BY MARK SCHOLZ, MD
up a medical practice and getting a late start with a family, my midlife crisis
was delayed past the usual occurrence for men in their early 40s. However, by the time I hit 50, self-questioning was starting to surface. My life had meaningful pursuits but
it was time to take a deep breath and do the traditional life inventory of the
“mid-years,” to reassess my goals for the last third of my existence here on
reflection, I realized that I really didn’t have any great ideas to reinvigorate
my passion for the last lap. I couldn’t sell my wife on the idea of buying a
Lamborghini (I already owned a small boat).
I didn’t have any specific desire to travel. I had given up on golf due to a terrible and
uncorrectable slice. I have never been
successful playing the stock market. All
these considerations were going through my head about ten years ago. Now ten years later, I turned
60 and I feel revitalized and reinvigorated.
So what turned things around?
of you have come to know Ralph, my coauthor in the Snatchers Blog. He is as a
sensible dispenser of advice and knowledge about life and about prostate
cancer. I first met Ralph almost fifteen years ago, first as a patient,
subsequently as a writing teacher and now as a writing partner. As I reflect
back over the years that we have worked together I am convinced that its Ralph who
spared me from my mid-life crisis. Don’t
get me wrong, I have a lovely family. My wife Juliet is a bulwark of
truth. My children are delightfully sensible, talented and hard-working. I am also blessed
with an amazing medical practice with wonderful coworkers and extra-special
so, visiting with a dozen men a day, five days a week, year after year, decade
after decade can wear you down. Getting paid less and less every year while the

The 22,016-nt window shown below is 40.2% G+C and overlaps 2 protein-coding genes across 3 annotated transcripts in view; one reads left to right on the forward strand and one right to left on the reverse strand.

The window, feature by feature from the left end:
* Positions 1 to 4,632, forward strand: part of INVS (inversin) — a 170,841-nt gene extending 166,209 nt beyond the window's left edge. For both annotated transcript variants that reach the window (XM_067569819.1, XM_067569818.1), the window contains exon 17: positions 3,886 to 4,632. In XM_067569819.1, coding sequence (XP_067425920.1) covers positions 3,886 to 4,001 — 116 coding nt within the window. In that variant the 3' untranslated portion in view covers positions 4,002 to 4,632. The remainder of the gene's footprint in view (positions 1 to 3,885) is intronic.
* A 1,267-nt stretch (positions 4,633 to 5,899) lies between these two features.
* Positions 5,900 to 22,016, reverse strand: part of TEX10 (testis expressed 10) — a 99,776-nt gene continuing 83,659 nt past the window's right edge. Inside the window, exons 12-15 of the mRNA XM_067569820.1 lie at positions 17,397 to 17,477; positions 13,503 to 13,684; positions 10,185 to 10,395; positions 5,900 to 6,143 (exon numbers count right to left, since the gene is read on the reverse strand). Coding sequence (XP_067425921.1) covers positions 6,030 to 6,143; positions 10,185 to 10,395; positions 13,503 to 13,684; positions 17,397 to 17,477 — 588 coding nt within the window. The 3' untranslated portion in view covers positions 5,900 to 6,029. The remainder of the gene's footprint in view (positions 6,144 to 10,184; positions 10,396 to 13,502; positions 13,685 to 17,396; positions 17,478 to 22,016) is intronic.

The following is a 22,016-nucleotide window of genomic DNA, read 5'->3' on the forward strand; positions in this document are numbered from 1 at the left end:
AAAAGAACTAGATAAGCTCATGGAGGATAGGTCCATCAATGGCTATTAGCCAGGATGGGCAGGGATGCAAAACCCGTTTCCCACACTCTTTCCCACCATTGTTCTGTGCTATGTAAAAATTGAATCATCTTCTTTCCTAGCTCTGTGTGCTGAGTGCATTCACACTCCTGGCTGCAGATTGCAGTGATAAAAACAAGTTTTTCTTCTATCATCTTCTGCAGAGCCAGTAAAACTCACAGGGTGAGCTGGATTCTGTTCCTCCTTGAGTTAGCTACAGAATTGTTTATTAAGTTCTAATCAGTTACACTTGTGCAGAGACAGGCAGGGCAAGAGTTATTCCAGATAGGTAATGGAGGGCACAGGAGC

work load steadily increases is hardly inspiring either. A midlife crisis was in the wings and I had no
idea how my passion for the medical profession could be restored. So back in
2005, I was looking for a new challenge when Ralph first approached me to write
a book . I even agreed after he told me the zany title, “Invasion of the Prostate Snatchers.”
when Ralph invited me to be a cowriter, he didn’t give a second thought to the
paucity of writing skills. (Ralph has so
much confidence in his own writing skills he believes he could train a monkey
to write). Over the next four years we clashed on many occasions. Considering that
English was my worst subject in school I have to give myself some credit for
having the courage to accept his proposal.
then I had little interest I had in developing the craft of writing. Writing is hard to do. In addition, with limited free time in a busy
medical practice, it’s no surprise that developing writing skills was a low
priority to me. But I was also starting to get upset about the injustice of so
many men’s sexual identities being robbed by unnecessary surgery. The dawning realization, that men, rather
than being helped by surgery are actually being tremendously harmed, is what
motivated me to finally confront the painful task of developing some writing
skills so I could convey my observations to the naïve and unsuspecting patients.
Thank God I had Ralph to tutor me along through this long and arduous journey.
to write about topics that matter to me (such as saving men from the loss their
sexual identity) has saved me from the “meaningless” philosophical wandering
that characterizes a midlife crisis. And as I get older and further polish my
writing skills, I have enjoyed even more satisfaction by helping men to avoid
numerous medical pitfalls. For example, in my next blog I’ll be exposing another
incredibly repugnant policy—men on Active Surveillance who have 12 large
needles plunged through their rectal wall into the prostate gland every year.
the meantime, let me express my genuine appreciation to Ralph for having the
patience and skill to draw me down this totally unexpected pathway. At this
point I am happy to report that I see no hint of an existential crisis looming on